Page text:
10. firstdouglas
    firstdouglas May 5, 2018 5:27 pm

    “You live by certain priorities that produce responsible results. You get to be virtuous if only by necessity.” Yep, in my experience. And Stephan Molyneux, discussing the difference between courage and worry, sounds to me to be speaking to your subject as well. (Nearly a half hour long, if I’m remembering correctly, but I may yet listen a second time.)

  11. kentmcmanigal
    kentmcmanigal May 5, 2018 6:58 pm

    I have no clue how authentic I am. I won’t lie or steal, or do other things I know are wrong, to get money. I do my best to not be a burden on any individual or on “the world” as a whole.
    I try not to be mean to people in real life, but I won’t pretend that horrible actions are ethical. People generally know where I stand and it doesn’t need to be brought up (I sometimes ask that they not bring up certain things we both know will only lead to disagreement. My thought is: Go ahead and do what you’re going to do, just don’t seek my approval for things you know I can’t approve of).
    I know that I feel better when I don’t compromise myself, while not meddling with what others want to do. But if I see them violating someone, I will speak up– I just probably won’t feel great about it afterward.
    I don’t fit in, and I know it. I don’t expect people to make room for me, or accept me, if they don’t want to. I think I am a good friend to the friends I have had.
    Honestly, I don’t know how I could live any different and live with myself. (I would prefer to live in a different location, but that’s just life for now.)

  12. Rick Burner
    Rick Burner May 6, 2018 3:36 am

    Tough questions, Claire.

    Here’s how I attempt to live “authentically.”

    1. I attempt to live maturely and honestly according to the hierarchy of values I have chosen.
    2. I admit my many failures (at least to myself) and refuse to wallow in self condemnation.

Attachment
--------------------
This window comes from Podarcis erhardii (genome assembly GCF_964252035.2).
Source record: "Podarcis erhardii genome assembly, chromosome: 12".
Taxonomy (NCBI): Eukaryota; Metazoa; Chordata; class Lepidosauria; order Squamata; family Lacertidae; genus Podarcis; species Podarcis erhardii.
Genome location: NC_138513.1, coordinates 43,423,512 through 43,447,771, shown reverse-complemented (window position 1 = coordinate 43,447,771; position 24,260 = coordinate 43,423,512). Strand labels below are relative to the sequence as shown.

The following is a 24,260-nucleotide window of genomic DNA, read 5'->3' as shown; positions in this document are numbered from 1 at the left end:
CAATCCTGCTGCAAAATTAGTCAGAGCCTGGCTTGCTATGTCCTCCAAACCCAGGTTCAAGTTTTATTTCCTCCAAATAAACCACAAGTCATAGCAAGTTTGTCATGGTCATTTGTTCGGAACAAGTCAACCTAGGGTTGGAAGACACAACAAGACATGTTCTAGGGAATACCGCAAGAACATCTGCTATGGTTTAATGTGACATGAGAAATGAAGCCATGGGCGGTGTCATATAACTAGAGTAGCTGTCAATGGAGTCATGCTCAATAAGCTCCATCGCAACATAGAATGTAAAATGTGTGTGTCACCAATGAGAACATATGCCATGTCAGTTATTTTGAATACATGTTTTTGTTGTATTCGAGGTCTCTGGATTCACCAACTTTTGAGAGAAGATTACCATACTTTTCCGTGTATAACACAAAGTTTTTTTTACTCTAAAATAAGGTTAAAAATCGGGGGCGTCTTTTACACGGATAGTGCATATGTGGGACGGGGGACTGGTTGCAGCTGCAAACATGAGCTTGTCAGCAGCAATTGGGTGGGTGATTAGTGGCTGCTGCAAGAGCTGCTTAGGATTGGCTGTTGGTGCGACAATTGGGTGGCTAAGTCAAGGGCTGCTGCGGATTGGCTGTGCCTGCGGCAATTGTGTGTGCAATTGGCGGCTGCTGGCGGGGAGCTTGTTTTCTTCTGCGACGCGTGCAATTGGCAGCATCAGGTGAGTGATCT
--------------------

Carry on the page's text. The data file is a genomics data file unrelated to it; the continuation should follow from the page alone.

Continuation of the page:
3. Living this way leads to more maturity and an improved set of values.

    Repeat steps one through three until death.

    It’s hard work, but real adventures always are.

    I believe that the core requirement for living well is honesty. Too many people compromise their values (lie to themselves and others) to “get ahead.” The authentic person gets lost. But lying is not a requirement to becoming successful (however you define that). I know millionaires who live as honestly as they possibly can. And I know two wealthy men who have always lived by deceit. Their lives, which look so good on the surface, approximate purgatory.

    Our values always need improvement; that isn’t the same as compromising. Determining the difference is akin to walking a tightrope. I cannot count the number of times I’ve fallen off and needed a long recovery period.

  13. Ron Johnson
    Ron Johnson May 6, 2018 3:59 am

    There are people who live lives of desperation. They are unhappy at their work but fearful they will lose their jobs, anxious about what people think of them so they are always trying to please, disappointed in what they have because the Jones have more, dead inside because they dare not examine the dishonesty in their own lives. They have made avoidance of self-examination into a high art. Perpetually in distress, churning through jobs, friends, lovers, and spouses, they are searching for the thing that will fix everything. Nothing ever does.

    These are the people who need to consider the meaning of authenticity.

    Most of us have figured out that being happy in our work is more important than the money, being faithful to people we like pays dividends, and measuring ourselves against who we were versus who we wish to be is far more satisfying than keeping up with the Jones’. While I’d say most of us live authentically most of the time, there are the high priests and priestesses who take it to another level of dedication. I imagine that describes those who go into the clergy, or sail around the world alone, or operate spartan health clinics in the midst of wars. I think that their extreme dedication to their personal passions provide good examples for those rare times when we are confronted by hard choices. Do we take the hard road and live by our own standards, or do we go with the flow. To the extent that we do the former, we are as authentic as any hermit.

    “To thine own self be true.”

  14. fred
    fred May 6, 2018 9:35 am

    I dont like this thread.Its heavy duty soul searching,and its painful. I tried my best,did my best,was it enough?I dont know.I do know I dont want to think of what might have been vrs what is real.

    John Lennon says in Beautiful Boy…”Life is what happens to you,
    While you’re busy making other plans”

    Or as the other great philosopher Popeye says… “I yam what I yam, and that’s all what I yam.”

    I need to go outside in the garden and talk to the chicken and dogs.Thats authentic says Anon fred.